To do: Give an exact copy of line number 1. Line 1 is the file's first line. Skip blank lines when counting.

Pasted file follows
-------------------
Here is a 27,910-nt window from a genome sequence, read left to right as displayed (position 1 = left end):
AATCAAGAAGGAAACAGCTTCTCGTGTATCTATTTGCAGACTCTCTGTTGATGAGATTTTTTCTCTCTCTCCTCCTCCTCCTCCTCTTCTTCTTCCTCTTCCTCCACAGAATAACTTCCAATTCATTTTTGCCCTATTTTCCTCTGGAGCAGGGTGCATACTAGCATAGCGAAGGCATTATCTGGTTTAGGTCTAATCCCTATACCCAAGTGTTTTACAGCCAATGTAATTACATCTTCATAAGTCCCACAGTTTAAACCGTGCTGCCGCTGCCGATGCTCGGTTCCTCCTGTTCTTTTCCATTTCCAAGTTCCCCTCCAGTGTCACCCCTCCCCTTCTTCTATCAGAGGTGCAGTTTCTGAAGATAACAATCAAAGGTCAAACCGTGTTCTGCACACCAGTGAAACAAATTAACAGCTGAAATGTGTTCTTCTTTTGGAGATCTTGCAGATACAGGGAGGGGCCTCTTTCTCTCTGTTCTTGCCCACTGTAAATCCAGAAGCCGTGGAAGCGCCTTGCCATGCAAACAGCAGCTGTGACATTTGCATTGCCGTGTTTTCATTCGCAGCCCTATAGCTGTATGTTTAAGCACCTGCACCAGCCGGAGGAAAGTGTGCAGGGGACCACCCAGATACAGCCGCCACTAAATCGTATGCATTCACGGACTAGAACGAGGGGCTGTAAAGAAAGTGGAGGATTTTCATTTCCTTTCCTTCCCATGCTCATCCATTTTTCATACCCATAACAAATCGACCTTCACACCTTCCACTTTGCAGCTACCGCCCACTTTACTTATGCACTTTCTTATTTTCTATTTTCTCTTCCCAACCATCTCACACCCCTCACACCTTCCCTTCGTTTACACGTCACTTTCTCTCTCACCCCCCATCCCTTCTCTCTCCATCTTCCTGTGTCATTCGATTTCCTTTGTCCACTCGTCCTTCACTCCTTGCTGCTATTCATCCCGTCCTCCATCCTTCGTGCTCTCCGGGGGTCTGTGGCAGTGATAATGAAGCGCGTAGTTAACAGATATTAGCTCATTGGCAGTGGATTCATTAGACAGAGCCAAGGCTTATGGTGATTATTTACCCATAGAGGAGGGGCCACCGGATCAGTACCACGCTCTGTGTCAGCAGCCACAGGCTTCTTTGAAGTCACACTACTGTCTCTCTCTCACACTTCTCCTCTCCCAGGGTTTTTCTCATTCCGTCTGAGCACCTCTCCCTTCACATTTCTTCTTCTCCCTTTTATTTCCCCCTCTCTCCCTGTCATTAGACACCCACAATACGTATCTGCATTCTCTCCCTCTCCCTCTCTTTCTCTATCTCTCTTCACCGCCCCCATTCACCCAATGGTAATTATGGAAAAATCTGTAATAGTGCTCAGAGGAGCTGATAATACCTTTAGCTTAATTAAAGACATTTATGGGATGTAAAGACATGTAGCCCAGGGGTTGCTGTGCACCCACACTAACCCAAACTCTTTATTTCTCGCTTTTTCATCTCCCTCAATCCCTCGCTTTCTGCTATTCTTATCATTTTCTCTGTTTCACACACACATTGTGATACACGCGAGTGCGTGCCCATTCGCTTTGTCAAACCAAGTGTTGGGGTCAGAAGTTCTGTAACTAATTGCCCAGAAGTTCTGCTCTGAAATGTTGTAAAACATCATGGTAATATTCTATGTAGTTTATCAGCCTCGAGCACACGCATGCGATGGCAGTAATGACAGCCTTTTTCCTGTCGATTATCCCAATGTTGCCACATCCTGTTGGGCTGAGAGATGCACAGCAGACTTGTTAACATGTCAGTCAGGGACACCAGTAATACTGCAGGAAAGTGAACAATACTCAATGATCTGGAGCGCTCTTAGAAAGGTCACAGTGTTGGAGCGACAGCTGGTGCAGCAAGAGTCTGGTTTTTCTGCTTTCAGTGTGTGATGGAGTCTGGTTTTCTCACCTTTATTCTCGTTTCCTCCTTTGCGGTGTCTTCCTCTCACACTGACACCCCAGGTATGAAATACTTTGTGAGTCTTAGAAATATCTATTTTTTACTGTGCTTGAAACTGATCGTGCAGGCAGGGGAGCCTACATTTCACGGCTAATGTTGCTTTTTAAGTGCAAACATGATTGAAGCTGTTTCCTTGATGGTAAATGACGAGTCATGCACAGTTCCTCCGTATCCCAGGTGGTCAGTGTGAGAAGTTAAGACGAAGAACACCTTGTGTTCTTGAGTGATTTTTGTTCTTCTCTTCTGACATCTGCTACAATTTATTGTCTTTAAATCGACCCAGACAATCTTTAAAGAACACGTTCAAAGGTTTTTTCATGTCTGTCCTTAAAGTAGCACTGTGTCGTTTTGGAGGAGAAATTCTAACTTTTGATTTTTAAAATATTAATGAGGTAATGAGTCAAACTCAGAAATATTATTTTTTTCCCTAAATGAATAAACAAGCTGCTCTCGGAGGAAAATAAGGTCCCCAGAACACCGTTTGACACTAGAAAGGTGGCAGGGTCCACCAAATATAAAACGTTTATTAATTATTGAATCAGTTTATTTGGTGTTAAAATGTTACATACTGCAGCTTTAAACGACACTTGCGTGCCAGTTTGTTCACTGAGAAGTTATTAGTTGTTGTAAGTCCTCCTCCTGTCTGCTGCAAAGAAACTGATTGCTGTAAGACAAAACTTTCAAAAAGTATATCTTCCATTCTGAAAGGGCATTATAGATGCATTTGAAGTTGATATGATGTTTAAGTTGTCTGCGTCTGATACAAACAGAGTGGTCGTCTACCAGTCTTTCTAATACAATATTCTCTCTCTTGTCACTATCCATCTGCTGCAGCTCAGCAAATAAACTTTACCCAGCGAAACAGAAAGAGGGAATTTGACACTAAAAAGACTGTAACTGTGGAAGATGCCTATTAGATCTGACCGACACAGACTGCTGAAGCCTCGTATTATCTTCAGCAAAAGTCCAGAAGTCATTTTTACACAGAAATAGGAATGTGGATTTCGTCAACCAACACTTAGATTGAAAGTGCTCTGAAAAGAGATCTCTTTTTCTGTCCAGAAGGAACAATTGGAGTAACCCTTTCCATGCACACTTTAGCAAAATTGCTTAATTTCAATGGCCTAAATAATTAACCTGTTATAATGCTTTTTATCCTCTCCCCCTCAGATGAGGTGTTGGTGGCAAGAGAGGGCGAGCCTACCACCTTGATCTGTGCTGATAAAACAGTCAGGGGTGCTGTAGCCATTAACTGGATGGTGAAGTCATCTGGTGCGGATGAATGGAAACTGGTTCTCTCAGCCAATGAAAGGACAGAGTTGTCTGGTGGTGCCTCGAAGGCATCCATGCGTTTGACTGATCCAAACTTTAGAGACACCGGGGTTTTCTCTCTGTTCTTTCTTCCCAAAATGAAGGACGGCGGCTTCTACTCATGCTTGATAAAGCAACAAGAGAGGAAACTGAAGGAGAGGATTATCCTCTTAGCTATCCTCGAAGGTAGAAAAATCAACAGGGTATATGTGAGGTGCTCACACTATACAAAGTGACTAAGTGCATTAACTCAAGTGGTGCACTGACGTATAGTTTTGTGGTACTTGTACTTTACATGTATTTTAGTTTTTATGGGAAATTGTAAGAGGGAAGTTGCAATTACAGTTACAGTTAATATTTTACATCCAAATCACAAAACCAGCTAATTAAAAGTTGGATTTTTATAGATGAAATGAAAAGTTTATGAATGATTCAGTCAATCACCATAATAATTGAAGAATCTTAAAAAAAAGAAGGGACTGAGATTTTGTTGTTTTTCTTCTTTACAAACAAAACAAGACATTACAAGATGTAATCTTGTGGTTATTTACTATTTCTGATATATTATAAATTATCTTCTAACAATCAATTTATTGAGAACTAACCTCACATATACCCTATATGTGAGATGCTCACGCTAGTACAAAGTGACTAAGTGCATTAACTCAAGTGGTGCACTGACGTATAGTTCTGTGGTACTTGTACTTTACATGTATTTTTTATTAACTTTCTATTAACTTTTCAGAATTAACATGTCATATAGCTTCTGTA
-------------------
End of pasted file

Here is a 27,910-nt window from a genome sequence, read left to right as displayed (position 1 = left end):